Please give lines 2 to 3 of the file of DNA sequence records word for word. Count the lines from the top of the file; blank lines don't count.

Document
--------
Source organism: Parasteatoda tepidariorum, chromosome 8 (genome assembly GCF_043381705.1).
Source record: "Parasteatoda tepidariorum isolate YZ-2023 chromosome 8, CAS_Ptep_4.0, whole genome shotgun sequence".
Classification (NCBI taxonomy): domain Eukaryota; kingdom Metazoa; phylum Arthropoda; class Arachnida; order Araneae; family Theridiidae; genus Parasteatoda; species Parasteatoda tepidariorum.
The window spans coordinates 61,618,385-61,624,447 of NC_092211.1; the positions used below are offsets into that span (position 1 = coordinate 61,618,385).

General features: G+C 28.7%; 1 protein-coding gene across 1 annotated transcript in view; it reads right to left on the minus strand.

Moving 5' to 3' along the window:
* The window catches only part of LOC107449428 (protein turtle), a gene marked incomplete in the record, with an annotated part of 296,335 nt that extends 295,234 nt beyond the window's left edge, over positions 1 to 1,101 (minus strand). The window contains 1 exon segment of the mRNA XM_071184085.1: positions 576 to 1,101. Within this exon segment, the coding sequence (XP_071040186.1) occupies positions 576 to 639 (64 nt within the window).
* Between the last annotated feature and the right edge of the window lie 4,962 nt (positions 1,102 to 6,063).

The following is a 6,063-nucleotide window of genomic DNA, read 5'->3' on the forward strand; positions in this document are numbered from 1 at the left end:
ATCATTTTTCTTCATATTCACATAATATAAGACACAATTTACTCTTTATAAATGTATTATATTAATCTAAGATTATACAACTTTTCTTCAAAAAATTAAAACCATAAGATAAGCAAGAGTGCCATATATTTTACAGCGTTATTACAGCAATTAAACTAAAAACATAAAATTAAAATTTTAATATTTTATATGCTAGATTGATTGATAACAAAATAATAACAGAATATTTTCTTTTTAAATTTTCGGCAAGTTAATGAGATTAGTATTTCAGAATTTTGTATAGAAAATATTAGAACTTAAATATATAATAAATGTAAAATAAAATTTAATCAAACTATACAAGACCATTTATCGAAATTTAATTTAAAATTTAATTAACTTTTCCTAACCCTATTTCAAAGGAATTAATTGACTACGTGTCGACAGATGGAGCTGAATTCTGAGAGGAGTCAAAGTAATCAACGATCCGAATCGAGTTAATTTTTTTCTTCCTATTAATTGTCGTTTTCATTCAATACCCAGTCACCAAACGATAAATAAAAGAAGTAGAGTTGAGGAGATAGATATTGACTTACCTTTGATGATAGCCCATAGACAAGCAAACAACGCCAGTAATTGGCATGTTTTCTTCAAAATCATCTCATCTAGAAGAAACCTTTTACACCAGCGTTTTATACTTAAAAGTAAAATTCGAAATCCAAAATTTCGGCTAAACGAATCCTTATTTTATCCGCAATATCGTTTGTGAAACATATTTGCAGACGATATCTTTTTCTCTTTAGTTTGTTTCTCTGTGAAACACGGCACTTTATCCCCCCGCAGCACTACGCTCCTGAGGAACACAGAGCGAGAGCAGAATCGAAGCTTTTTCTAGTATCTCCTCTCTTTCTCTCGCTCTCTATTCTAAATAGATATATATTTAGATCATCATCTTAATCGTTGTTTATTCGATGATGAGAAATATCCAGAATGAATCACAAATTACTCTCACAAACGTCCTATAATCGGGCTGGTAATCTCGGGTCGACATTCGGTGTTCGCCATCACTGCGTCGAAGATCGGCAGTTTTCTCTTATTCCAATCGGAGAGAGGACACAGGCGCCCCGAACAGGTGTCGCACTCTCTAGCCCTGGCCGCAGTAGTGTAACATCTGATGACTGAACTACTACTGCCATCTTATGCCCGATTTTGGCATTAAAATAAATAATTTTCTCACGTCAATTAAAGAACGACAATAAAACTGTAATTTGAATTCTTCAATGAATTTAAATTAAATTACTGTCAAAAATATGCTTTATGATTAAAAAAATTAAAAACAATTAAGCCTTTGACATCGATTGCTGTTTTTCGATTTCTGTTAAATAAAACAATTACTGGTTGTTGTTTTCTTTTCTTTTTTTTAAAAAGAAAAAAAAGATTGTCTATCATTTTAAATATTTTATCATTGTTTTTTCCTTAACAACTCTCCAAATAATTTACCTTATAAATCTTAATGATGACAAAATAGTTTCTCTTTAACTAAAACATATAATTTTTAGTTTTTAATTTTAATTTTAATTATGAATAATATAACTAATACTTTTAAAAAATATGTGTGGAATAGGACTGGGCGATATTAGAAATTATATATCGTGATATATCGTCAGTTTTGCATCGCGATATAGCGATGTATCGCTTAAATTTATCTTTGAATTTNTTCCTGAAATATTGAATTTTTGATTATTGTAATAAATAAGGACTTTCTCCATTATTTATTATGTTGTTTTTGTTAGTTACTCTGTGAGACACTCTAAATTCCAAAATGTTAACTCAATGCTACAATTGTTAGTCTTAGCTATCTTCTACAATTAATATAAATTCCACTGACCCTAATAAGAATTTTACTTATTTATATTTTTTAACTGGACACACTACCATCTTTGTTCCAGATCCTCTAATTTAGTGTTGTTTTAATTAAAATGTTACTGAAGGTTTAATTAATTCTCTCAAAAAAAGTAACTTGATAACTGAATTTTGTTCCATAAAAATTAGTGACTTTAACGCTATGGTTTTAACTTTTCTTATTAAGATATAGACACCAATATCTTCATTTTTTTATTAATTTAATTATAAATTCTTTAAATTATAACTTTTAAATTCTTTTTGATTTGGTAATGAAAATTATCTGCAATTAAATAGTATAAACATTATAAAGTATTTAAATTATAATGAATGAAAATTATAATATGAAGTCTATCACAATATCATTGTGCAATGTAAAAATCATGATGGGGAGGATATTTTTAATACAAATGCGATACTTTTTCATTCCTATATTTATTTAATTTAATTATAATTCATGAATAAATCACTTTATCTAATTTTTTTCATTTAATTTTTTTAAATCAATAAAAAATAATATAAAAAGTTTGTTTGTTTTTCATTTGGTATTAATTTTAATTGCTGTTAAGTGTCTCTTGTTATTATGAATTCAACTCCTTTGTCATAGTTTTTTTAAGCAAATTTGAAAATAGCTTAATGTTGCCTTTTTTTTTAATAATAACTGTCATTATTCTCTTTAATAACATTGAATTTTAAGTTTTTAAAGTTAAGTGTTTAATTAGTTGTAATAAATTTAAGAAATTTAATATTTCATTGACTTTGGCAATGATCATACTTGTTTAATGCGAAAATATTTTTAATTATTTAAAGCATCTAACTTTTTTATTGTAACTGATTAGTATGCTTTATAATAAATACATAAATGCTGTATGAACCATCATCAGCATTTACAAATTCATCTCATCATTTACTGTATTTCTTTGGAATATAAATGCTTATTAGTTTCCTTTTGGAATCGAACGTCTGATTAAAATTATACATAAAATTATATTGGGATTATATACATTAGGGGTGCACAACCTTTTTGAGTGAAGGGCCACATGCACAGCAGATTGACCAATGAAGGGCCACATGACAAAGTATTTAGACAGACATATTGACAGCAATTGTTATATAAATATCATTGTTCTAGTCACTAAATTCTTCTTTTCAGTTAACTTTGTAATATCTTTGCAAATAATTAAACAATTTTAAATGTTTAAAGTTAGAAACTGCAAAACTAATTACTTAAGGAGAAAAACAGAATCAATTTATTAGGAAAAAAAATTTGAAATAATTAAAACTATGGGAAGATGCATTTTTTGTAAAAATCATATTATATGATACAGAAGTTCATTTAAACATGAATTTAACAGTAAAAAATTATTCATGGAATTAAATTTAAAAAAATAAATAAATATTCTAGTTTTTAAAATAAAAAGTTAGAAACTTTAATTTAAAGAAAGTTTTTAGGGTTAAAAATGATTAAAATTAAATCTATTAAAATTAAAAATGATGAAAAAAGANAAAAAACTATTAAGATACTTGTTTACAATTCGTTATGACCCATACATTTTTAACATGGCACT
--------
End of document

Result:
Source record: "Parasteatoda tepidariorum isolate YZ-2023 chromosome 8, CAS_Ptep_4.0, whole genome shotgun sequence".
Classification (NCBI taxonomy): domain Eukaryota; kingdom Metazoa; phylum Arthropoda; class Arachnida; order Araneae; family Theridiidae; genus Parasteatoda; species Parasteatoda tepidariorum.